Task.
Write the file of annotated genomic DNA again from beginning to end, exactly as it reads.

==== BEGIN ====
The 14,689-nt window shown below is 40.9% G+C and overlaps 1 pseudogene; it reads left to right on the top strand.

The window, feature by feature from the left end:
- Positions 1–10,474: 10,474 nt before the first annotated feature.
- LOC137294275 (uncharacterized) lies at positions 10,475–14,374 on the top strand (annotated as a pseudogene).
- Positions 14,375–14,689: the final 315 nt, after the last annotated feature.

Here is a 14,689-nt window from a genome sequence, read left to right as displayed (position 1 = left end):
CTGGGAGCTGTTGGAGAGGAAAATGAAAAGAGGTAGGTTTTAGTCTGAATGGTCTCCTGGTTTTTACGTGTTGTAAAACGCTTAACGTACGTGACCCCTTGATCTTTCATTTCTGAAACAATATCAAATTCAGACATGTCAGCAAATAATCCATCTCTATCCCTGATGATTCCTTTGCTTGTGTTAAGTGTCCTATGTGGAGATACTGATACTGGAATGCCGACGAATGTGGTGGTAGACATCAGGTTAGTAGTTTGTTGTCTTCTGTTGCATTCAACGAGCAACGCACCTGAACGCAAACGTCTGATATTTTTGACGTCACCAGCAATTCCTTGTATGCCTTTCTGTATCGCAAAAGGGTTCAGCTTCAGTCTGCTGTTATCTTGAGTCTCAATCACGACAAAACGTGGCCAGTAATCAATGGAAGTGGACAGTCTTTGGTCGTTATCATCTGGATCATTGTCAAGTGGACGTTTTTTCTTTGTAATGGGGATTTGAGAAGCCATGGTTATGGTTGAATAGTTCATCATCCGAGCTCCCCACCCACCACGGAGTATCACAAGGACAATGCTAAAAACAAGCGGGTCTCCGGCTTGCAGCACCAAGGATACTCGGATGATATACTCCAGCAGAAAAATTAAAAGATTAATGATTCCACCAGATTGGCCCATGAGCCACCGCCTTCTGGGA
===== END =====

The 14,689-nt window shown below is 40.9% G+C and overlaps 1 pseudogene; it reads left to right on the top strand.

The window, feature by feature from the left end:
- Positions 1–10,474: 10,474 nt before the first annotated feature.
- LOC137294275 (uncharacterized) lies at positions 10,475–14,374 on the top strand (annotated as a pseudogene).
- Positions 14,375–14,689: the final 315 nt, after the last annotated feature.

Here is a 14,689-nt window from a genome sequence, read left to right as displayed (position 1 = left end):
CTGGGAGCTGTTGGAGAGGAAAATGAAAAGAGGTAGGTTTTAGTCTGAATGGTCTCCTGGTTTTTACGTGTTGTAAAACGCTTAACGTACGTGACCCCTTGATCTTTCATTTCTGAAACAATATCAAATTCAGACATGTCAGCAAATAATCCATCTCTATCCCTGATGATTCCTTTGCTTGTGTTAAGTGTCCTATGTGGAGATACTGATACTGGAATGCCGACGAATGTGGTGGTAGACATCAGGTTAGTAGTTTGTTGTCTTCTGTTGCATTCAACGAGCAACGCACCTGAACGCAAACGTCTGATATTTTTGACGTCACCAGCAATTCCTTGTATGCCTTTCTGTATCGCAAAAGGGTTCAGCTTCAGTCTGCTGTTATCTTGAGTCTCAATCACGACAAAACGTGGCCAGTAATCAATGGAAGTGGACAGTCTTTGGTCGTTATCATCTGGATCATTGTCAAGTGGACGTTTTTTCTTTGTAATGGGGATTTGAGAAGCCATGGTTATGGTTGAATAGTTCATCATCCGAGCTCCCCACCCACCACGGAGTATCACAAGGACAATGCTAAAAACAAGCGGGTCTCCGGCTTGCAGCACCAAGGATACTCGGATGATATACTCCAGCAGAAAAATTAAAAGATTAATGATTCCACCAGATTGGCCCATGAGCCACCGCCTTCTGGGA